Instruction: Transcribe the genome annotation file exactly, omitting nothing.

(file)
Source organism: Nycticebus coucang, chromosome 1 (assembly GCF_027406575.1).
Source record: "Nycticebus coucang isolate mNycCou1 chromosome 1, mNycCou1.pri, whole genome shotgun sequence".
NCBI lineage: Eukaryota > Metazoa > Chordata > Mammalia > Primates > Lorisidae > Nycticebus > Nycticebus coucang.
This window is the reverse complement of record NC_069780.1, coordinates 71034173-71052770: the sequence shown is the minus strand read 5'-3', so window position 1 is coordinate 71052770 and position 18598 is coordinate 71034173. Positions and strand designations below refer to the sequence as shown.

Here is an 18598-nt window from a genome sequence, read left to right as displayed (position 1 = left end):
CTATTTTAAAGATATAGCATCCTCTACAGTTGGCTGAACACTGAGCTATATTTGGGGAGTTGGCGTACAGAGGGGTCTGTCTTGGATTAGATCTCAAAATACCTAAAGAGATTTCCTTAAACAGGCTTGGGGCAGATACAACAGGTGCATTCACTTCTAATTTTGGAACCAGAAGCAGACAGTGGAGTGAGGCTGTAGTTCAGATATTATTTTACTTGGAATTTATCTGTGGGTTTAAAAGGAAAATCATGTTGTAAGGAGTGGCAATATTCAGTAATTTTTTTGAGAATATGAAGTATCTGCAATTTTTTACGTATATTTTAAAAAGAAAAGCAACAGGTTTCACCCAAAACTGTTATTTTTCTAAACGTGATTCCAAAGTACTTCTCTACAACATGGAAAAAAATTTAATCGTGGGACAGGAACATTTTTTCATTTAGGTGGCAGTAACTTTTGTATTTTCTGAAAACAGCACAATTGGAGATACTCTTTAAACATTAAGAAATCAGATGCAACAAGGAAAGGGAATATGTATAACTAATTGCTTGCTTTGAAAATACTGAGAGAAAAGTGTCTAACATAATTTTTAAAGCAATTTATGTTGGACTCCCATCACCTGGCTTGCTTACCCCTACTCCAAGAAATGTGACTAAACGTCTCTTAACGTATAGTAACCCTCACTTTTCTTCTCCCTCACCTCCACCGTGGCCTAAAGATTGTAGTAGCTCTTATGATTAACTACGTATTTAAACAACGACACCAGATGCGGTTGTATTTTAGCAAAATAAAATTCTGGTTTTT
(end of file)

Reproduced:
Source organism: Nycticebus coucang, chromosome 1 (assembly GCF_027406575.1).
Source record: "Nycticebus coucang isolate mNycCou1 chromosome 1, mNycCou1.pri, whole genome shotgun sequence".
NCBI lineage: Eukaryota > Metazoa > Chordata > Mammalia > Primates > Lorisidae > Nycticebus > Nycticebus coucang.
This window is the reverse complement of record NC_069780.1, coordinates 71034173-71052770: the sequence shown is the minus strand read 5'-3', so window position 1 is coordinate 71052770 and position 18598 is coordinate 71034173. Positions and strand designations below refer to the sequence as shown.

Here is an 18598-nt window from a genome sequence, read left to right as displayed (position 1 = left end):
CTATTTTAAAGATATAGCATCCTCTACAGTTGGCTGAACACTGAGCTATATTTGGGGAGTTGGCGTACAGAGGGGTCTGTCTTGGATTAGATCTCAAAATACCTAAAGAGATTTCCTTAAACAGGCTTGGGGCAGATACAACAGGTGCATTCACTTCTAATTTTGGAACCAGAAGCAGACAGTGGAGTGAGGCTGTAGTTCAGATATTATTTTACTTGGAATTTATCTGTGGGTTTAAAAGGAAAATCATGTTGTAAGGAGTGGCAATATTCAGTAATTTTTTTGAGAATATGAAGTATCTGCAATTTTTTACGTATATTTTAAAAAGAAAAGCAACAGGTTTCACCCAAAACTGTTATTTTTCTAAACGTGATTCCAAAGTACTTCTCTACAACATGGAAAAAAATTTAATCGTGGGACAGGAACATTTTTTCATTTAGGTGGCAGTAACTTTTGTATTTTCTGAAAACAGCACAATTGGAGATACTCTTTAAACATTAAGAAATCAGATGCAACAAGGAAAGGGAATATGTATAACTAATTGCTTGCTTTGAAAATACTGAGAGAAAAGTGTCTAACATAATTTTTAAAGCAATTTATGTTGGACTCCCATCACCTGGCTTGCTTACCCCTACTCCAAGAAATGTGACTAAACGTCTCTTAACGTATAGTAACCCTCACTTTTCTTCTCCCTCACCTCCACCGTGGCCTAAAGATTGTAGTAGCTCTTATGATTAACTACGTATTTAAACAACGACACCAGATGCGGTTGTATTTTAGCAAAATAAAATTCTGGTTTTT